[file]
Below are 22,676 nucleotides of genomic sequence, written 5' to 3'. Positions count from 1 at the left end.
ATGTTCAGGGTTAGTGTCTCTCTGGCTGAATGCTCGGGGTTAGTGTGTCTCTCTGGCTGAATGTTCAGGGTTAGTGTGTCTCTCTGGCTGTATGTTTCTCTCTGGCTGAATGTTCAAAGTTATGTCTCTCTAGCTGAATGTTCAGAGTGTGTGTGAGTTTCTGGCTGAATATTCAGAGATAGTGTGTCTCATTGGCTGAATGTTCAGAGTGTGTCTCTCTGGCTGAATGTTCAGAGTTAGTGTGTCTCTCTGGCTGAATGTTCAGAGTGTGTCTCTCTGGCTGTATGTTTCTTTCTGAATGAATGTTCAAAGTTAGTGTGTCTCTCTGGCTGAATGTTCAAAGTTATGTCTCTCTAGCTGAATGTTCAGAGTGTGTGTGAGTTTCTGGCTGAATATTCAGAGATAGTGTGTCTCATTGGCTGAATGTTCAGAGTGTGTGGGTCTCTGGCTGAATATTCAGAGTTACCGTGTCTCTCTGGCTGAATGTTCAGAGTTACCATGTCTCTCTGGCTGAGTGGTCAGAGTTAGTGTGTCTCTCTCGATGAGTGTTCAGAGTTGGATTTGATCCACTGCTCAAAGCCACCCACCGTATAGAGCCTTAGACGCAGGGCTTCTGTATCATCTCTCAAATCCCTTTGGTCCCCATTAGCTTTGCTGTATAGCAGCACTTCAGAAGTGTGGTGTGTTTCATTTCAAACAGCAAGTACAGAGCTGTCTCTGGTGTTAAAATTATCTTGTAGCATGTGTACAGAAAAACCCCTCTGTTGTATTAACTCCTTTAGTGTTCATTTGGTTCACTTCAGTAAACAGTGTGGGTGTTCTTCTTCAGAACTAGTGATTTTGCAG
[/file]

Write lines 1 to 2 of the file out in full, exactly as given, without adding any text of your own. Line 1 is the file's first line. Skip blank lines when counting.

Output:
Below are 22,676 nucleotides of genomic sequence, written 5' to 3'. Positions count from 1 at the left end.
ATGTTCAGGGTTAGTGTCTCTCTGGCTGAATGCTCGGGGTTAGTGTGTCTCTCTGGCTGAATGTTCAGGGTTAGTGTGTCTCTCTGGCTGTATGTTTCTCTCTGGCTGAATGTTCAAAGTTATGTCTCTCTAGCTGAATGTTCAGAGTGTGTGTGAGTTTCTGGCTGAATATTCAGAGATAGTGTGTCTCATTGGCTGAATGTTCAGAGTGTGTCTCTCTGGCTGAATGTTCAGAGTTAGTGTGTCTCTCTGGCTGAATGTTCAGAGTGTGTCTCTCTGGCTGTATGTTTCTTTCTGAATGAATGTTCAAAGTTAGTGTGTCTCTCTGGCTGAATGTTCAAAGTTATGTCTCTCTAGCTGAATGTTCAGAGTGTGTGTGAGTTTCTGGCTGAATATTCAGAGATAGTGTGTCTCATTGGCTGAATGTTCAGAGTGTGTGGGTCTCTGGCTGAATATTCAGAGTTACCGTGTCTCTCTGGCTGAATGTTCAGAGTTACCATGTCTCTCTGGCTGAGTGGTCAGAGTTAGTGTGTCTCTCTCGATGAGTGTTCAGAGTTGGATTTGATCCACTGCTCAAAGCCACCCACCGTATAGAGCCTTAGACGCAGGGCTTCTGTATCATCTCTCAAATCCCTTTGGTCCCCATTAGCTTTGCTGTATAGCAGCACTTCAGAAGTGTGGTGTGTTTCATTTCAAACAGCAAGTACAGAGCTGTCTCTGGTGTTAAAATTATCTTGTAGCATGTGTACAGAAAAACCCCTCTGTTGTATTAACTCCTTTAGTGTTCATTTGGTTCACTTCAGTAAACAGTGTGGGTGTTCTTCTTCAGAACTAGTGATTTTGCAG